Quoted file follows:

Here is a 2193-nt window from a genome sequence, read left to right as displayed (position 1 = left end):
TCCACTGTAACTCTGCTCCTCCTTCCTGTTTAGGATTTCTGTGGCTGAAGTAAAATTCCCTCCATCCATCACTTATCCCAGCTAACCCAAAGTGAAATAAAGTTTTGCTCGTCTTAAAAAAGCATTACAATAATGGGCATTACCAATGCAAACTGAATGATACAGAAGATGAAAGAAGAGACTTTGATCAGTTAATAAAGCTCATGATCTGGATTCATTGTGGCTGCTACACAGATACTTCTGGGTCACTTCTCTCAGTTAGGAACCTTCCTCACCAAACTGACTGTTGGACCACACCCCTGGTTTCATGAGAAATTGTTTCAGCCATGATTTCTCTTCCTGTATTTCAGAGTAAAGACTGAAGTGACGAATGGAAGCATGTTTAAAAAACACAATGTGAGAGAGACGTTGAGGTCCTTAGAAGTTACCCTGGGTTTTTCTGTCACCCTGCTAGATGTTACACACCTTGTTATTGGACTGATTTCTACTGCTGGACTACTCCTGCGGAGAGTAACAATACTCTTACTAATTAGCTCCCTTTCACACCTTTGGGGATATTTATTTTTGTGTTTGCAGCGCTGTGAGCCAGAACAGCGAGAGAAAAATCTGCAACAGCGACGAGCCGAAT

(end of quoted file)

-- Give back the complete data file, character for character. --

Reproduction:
Here is a 2193-nt window from a genome sequence, read left to right as displayed (position 1 = left end):
TCCACTGTAACTCTGCTCCTCCTTCCTGTTTAGGATTTCTGTGGCTGAAGTAAAATTCCCTCCATCCATCACTTATCCCAGCTAACCCAAAGTGAAATAAAGTTTTGCTCGTCTTAAAAAAGCATTACAATAATGGGCATTACCAATGCAAACTGAATGATACAGAAGATGAAAGAAGAGACTTTGATCAGTTAATAAAGCTCATGATCTGGATTCATTGTGGCTGCTACACAGATACTTCTGGGTCACTTCTCTCAGTTAGGAACCTTCCTCACCAAACTGACTGTTGGACCACACCCCTGGTTTCATGAGAAATTGTTTCAGCCATGATTTCTCTTCCTGTATTTCAGAGTAAAGACTGAAGTGACGAATGGAAGCATGTTTAAAAAACACAATGTGAGAGAGACGTTGAGGTCCTTAGAAGTTACCCTGGGTTTTTCTGTCACCCTGCTAGATGTTACACACCTTGTTATTGGACTGATTTCTACTGCTGGACTACTCCTGCGGAGAGTAACAATACTCTTACTAATTAGCTCCCTTTCACACCTTTGGGGATATTTATTTTTGTGTTTGCAGCGCTGTGAGCCAGAACAGCGAGAGAAAAATCTGCAACAGCGACGAGCCGAAT